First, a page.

Effects of benzene exposure on hematological parameters shoe-manufacturing workers in Bogor, West Java

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Benzene is pollutant well-known to be a carcinogen. Recent studies have shown that low-level benzene exposure can affect the hematological system. The present study examined the relationship between low-level benzene inhalation exposure and neutrophil counts in shoe-manufacturing workers. Segmented-neutrophil counts were measured in blood samples from 78 benzene-exposed workers in Bogor. Benzene exposure was measured according to S-phenylmercapturic acid (SPMA) concentrations in urine samples. Demographic data, exposure, and blood test data were analyzed using Pearson's chi-square test. The results showed that the average age of the study population was 29 years (range 18-56 years). The average SPMA concentration was 1.618 μg/g creatinine but the SPMA concentration varied considerably. No correlation was found between neutrophil counts and other characteristics of the subjects. The odds ratios (ORs) indicates that the workers even with low SPMA concentrations were at risk of having abnormal segmented-neutrophil counts. The workers with fair SPMA concentrations were 4.5 times more likely to have abnormal segmented-neutrophil counts. These data suggest that low-level benzene exposure may be hemotoxic. A longitudinal study with direct measurements of workers' benzene exposure is needed to confirm the toxicity of low-level benzene exposure.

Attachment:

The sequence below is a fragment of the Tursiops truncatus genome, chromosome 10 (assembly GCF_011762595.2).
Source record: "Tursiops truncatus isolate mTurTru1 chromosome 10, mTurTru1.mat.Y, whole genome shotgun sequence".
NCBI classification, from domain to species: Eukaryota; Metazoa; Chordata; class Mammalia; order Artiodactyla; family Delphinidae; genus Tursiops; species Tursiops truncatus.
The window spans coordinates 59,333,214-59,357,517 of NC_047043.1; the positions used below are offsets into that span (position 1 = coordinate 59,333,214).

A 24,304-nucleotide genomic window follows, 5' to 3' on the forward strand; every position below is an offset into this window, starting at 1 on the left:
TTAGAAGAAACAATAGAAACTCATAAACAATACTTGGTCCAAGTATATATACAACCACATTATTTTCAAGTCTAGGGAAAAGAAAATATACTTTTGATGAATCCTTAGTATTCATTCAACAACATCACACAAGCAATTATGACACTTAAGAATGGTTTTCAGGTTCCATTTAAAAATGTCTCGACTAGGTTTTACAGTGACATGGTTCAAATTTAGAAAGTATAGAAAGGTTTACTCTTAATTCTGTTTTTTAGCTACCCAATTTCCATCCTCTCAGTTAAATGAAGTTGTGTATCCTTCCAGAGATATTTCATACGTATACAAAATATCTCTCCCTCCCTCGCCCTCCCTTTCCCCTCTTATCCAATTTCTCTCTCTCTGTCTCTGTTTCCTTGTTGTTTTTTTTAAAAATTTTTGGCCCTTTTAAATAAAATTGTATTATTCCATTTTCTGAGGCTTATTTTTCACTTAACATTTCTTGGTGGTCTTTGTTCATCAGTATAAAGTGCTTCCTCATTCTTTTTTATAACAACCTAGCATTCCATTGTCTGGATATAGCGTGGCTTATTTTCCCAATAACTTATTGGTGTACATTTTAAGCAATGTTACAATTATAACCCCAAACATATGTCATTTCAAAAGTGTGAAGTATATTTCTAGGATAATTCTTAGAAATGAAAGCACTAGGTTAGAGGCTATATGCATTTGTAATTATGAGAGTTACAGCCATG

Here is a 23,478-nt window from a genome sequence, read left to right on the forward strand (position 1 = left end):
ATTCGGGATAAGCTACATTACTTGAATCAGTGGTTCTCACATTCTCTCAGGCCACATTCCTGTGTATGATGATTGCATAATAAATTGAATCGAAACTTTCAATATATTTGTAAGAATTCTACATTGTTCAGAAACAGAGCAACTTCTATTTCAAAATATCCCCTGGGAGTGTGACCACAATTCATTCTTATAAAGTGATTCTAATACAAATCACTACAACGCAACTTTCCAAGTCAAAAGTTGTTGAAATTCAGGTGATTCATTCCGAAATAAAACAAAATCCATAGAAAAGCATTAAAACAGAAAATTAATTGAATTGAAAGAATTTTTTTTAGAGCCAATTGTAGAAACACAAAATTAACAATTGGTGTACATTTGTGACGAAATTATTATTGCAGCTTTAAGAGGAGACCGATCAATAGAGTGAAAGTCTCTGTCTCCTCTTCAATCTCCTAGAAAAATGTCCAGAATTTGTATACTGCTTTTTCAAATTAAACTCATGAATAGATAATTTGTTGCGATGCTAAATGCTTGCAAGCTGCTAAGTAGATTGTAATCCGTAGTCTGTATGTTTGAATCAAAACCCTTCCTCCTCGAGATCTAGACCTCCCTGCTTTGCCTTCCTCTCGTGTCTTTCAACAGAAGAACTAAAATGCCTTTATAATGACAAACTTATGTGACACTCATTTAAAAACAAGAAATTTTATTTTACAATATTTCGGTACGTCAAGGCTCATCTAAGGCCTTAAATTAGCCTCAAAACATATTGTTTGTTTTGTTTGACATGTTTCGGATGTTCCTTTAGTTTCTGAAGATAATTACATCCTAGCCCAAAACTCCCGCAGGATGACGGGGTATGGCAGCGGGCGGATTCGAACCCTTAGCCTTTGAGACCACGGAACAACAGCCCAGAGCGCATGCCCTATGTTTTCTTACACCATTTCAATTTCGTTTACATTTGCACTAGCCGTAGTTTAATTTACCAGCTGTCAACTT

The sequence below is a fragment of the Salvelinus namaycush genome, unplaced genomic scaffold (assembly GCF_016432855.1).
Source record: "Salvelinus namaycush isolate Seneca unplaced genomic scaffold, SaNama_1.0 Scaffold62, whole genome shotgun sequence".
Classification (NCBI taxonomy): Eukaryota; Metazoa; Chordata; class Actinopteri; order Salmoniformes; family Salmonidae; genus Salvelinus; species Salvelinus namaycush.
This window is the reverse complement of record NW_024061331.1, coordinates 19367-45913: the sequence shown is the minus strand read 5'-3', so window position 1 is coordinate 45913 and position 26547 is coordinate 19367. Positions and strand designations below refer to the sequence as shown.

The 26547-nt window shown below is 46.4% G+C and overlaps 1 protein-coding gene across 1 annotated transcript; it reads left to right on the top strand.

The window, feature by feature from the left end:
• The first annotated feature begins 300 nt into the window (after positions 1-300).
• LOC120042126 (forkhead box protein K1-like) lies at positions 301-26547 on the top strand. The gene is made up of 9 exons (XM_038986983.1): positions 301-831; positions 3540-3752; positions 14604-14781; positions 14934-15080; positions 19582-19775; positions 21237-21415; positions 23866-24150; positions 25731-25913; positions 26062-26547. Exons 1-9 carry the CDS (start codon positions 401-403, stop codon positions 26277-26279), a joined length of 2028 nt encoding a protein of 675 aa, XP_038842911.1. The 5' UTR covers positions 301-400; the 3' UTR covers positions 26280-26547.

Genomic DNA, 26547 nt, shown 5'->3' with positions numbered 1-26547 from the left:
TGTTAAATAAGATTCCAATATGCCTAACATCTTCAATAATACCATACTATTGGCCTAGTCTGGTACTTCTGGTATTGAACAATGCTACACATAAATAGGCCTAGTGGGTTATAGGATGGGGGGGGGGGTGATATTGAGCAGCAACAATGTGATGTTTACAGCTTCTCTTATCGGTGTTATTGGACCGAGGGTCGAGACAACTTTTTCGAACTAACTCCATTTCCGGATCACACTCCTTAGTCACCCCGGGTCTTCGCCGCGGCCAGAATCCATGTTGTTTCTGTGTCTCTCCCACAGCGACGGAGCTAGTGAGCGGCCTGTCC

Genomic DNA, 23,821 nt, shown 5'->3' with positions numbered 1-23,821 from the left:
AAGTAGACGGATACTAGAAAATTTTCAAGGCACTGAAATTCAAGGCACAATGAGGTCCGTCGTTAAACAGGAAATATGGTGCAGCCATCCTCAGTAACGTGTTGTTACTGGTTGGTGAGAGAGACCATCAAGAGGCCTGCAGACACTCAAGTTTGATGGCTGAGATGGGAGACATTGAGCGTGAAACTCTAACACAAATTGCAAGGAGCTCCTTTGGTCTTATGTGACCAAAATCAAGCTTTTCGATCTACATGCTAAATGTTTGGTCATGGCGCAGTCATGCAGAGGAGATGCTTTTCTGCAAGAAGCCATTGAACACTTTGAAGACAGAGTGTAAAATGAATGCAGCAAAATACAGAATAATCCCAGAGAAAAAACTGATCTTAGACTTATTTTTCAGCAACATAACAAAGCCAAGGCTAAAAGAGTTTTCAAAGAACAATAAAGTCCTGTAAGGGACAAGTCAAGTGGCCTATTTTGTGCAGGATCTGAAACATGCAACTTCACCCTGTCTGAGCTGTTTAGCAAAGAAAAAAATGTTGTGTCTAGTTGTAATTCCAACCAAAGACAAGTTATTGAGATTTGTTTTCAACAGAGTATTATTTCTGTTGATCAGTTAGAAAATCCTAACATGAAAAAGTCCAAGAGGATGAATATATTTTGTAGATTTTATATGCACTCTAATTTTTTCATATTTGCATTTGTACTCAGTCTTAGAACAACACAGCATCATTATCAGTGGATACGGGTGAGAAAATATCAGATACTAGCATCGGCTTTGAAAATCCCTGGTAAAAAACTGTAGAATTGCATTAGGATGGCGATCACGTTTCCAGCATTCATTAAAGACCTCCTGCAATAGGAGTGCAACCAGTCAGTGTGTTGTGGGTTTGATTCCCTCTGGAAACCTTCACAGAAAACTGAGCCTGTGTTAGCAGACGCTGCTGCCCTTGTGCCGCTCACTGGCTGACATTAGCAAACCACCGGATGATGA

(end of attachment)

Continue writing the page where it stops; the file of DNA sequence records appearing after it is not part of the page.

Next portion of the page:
Original languageEnglish
Pages (from-to)837-841
Number of pages5
JournalJournal of International Dental and Medical Research
Issue number2
Publication statusPublished - 1 Jan 2019


  • Benzene
  • Inhalation Exposure
  • Neutrophils
  • S-phenyl-N-acetylcysteine
  • Workers


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